By Barney Blakeney
Though he’s only lived in the building a few years, Michael Waldron has gained a keen sense of the characteristics shaping the controversy about residency at Joseph Floyd Manor Apartments – systemic neglect, finger pointing, grandstanding and apathy. Ultimately it all will end up displacing current residents, he believes.
Joseph Floyd Manor, operated by Charleston County Housing and Redevelopment Authority, is Charleston County government’s only rental apartment complex exclusively serving senior citizens and the disabled. Residents for years have complained that the building was poorly maintained and issues of pest infestations and illegal activities prevailed. In recent weeks several elected officials have taken up their cause.
Waldron about a month ago became the complex’s tenant association’s president – a job he took he says, because nobody else wanted it. That’s been an overarching characteristic of the building, he says. “I don’t think there’s any real commitment to maintaining the place,” Waldron said.
Originally known as the Darlington Apartments, which incorporated commercial spaces and 156 apartments, in 1981, the authority reopened the building as apartments for the elderly. The first floor included a mix of uses; the second floor was for handicapped residents; and the upper floors were for the elderly. But in the past two decades the building has had the dubious distinction of serving as a haven for various and nefarious activities – illegal drug activity, rat and bug infestations among them. Waldron says that however, has not been the major contributor to the building’s demise.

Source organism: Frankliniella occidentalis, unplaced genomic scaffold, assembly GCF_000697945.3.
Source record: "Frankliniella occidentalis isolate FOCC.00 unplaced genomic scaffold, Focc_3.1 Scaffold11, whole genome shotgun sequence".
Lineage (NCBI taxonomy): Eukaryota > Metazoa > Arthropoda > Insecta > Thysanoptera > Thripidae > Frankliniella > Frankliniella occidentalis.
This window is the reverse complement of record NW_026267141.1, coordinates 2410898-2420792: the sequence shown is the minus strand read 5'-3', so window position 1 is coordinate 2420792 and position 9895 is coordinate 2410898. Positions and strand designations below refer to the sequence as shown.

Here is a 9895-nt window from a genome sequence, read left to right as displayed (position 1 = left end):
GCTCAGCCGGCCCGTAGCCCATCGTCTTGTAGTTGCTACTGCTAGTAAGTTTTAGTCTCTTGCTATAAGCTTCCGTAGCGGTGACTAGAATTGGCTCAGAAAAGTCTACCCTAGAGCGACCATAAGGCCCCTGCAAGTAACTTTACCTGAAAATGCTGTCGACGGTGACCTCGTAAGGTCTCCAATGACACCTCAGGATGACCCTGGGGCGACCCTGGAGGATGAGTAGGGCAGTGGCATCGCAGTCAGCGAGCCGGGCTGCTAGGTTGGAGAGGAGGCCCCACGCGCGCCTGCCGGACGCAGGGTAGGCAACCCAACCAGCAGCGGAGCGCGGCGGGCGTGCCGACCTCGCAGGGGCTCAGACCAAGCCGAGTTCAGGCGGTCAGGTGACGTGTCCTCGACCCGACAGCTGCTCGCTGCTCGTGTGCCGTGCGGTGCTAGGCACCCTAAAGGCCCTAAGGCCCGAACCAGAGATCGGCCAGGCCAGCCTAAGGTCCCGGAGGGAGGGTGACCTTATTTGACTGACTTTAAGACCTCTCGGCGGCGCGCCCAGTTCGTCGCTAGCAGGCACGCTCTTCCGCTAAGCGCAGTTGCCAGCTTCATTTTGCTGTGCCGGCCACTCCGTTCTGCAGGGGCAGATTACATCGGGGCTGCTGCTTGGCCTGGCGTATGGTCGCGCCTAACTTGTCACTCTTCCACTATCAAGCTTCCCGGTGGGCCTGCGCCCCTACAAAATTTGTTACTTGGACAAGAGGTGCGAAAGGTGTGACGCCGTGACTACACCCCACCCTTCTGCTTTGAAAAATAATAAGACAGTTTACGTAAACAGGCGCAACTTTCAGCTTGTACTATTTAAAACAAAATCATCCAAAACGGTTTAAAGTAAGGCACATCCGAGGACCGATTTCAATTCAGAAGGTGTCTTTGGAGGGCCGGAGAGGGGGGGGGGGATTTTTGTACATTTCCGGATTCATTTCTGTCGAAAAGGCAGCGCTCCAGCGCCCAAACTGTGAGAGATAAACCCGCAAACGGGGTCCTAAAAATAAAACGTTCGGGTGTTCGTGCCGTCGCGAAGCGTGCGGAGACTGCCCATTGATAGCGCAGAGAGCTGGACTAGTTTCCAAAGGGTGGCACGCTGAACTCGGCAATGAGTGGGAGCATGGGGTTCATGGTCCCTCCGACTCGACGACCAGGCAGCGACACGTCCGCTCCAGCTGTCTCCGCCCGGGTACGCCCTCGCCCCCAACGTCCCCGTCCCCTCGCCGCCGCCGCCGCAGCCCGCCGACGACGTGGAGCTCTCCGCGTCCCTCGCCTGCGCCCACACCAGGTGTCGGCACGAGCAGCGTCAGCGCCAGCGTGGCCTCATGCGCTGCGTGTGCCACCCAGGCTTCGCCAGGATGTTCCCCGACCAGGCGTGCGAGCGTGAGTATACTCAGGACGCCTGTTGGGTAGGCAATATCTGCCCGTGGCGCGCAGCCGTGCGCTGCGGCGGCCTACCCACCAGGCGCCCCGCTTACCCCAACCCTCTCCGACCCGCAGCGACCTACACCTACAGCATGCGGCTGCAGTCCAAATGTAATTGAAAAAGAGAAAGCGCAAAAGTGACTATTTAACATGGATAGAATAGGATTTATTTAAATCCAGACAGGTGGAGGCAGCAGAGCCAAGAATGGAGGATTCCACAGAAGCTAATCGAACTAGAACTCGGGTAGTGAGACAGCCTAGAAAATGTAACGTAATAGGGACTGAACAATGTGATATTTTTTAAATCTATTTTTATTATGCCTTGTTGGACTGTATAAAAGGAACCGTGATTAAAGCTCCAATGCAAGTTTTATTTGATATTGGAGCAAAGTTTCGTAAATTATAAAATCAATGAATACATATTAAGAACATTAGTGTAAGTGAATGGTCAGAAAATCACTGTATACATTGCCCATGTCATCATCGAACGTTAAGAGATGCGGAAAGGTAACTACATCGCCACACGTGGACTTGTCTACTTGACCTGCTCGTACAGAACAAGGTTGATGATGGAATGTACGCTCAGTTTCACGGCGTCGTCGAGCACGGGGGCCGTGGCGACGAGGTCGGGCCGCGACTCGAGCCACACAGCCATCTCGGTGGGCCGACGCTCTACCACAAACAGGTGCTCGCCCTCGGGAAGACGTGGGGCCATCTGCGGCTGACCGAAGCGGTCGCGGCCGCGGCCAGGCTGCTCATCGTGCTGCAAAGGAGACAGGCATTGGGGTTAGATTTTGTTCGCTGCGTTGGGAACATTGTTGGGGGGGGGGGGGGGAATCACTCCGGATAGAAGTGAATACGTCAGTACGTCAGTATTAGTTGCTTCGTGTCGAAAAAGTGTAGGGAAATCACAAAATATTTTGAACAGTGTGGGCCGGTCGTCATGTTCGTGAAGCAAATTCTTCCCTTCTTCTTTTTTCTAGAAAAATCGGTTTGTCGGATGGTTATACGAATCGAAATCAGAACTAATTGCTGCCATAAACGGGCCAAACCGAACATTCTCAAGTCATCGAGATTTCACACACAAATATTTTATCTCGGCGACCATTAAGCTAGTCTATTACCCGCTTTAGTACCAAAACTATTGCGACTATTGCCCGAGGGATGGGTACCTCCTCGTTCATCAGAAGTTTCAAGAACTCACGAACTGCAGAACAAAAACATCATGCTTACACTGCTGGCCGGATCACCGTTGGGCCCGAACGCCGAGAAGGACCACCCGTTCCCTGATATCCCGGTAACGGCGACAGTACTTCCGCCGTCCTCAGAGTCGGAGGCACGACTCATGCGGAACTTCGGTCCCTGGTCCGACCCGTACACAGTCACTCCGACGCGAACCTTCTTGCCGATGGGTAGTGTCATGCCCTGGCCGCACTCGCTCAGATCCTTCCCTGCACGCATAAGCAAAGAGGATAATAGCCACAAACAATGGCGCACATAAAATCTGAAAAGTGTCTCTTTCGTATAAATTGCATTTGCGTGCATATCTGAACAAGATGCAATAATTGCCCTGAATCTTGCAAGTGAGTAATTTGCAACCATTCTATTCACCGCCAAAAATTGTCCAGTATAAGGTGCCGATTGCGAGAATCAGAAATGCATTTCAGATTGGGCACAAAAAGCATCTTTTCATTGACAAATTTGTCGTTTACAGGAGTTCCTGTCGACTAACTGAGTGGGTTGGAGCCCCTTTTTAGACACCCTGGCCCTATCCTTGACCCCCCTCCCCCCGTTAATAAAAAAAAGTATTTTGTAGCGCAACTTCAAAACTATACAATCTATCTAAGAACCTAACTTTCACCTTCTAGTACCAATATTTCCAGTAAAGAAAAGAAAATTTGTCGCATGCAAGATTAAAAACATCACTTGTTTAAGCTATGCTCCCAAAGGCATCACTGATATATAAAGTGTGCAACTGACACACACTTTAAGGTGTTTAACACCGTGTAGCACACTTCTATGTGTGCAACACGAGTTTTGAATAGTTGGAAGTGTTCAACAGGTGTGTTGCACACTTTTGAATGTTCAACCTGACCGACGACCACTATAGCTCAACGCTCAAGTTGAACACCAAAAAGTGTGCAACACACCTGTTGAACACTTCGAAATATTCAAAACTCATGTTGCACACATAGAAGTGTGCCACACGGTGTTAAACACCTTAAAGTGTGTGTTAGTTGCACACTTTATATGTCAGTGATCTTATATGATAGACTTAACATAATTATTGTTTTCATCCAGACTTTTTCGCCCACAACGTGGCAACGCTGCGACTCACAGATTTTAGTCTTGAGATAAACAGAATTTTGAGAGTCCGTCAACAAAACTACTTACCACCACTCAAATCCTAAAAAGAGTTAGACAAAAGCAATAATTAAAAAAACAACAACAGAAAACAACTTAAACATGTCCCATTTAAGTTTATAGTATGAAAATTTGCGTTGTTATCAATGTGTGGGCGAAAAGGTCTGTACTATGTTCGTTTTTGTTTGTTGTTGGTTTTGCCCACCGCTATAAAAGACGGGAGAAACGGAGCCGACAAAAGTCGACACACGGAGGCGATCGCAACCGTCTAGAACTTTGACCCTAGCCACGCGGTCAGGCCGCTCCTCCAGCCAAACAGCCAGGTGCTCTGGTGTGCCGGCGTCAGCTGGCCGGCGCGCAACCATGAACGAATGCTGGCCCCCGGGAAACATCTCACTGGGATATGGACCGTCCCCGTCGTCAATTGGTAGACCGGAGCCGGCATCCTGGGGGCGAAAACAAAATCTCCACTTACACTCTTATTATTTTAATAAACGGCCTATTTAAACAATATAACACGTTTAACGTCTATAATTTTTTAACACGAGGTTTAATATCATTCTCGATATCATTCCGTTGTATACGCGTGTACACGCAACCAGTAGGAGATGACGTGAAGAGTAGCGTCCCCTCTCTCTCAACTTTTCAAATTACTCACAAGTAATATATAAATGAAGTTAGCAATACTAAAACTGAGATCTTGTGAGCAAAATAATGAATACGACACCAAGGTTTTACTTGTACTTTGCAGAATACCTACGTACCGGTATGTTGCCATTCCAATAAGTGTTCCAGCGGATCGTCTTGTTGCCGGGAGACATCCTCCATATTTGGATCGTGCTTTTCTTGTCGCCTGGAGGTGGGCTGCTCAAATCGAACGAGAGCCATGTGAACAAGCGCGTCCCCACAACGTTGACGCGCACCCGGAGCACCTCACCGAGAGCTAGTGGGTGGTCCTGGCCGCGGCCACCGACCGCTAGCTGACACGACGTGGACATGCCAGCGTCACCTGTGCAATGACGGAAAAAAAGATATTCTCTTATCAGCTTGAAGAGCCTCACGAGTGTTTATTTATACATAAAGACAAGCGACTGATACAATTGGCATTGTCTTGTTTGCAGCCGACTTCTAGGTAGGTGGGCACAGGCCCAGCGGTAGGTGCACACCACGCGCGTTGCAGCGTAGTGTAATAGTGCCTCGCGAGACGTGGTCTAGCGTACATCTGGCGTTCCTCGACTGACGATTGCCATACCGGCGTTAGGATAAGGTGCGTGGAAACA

Though a recent cadre of elected officials have converged on the building espousing intent to revitalize it to accomplish its originally stated mission, Waldron said the decades-long inconsistency in management and underfunding of maintenance point to the obvious – in the rapidly changing upper peninsula, surrounded by redevelopment the building may be renovated or razed and reconstructed, but it will not continue to serve its current constituency.
The most recent cadre of officials to engage the residents are jibber-jabbering the same rhetoric as those who came before them, Waldron said, “But this isn’t about roaches or bed bugs, it’s about the system. They’re either going to gut it to the frame and rebuild, or they’ll demolish it and build something new. But talk about relocating the residents and then returning them is rhetoric. They’re playing with people’s lives. They’re playing with us. We need to make other plans. You can see that just by looking around us.”
Former authority board of directors chair George Dawson said Joseph Floyd Manor residents are municipal, county and state constituents who have been neglected by each level of government. The building, one of the tallest in the area, sticks out like a sore thumb at a gateway to the peninsula. The building and property are among the most desirable on the Upper Peninsula. Because of its appeal to developers, “I don’t know where those people will end up,” Dawson said.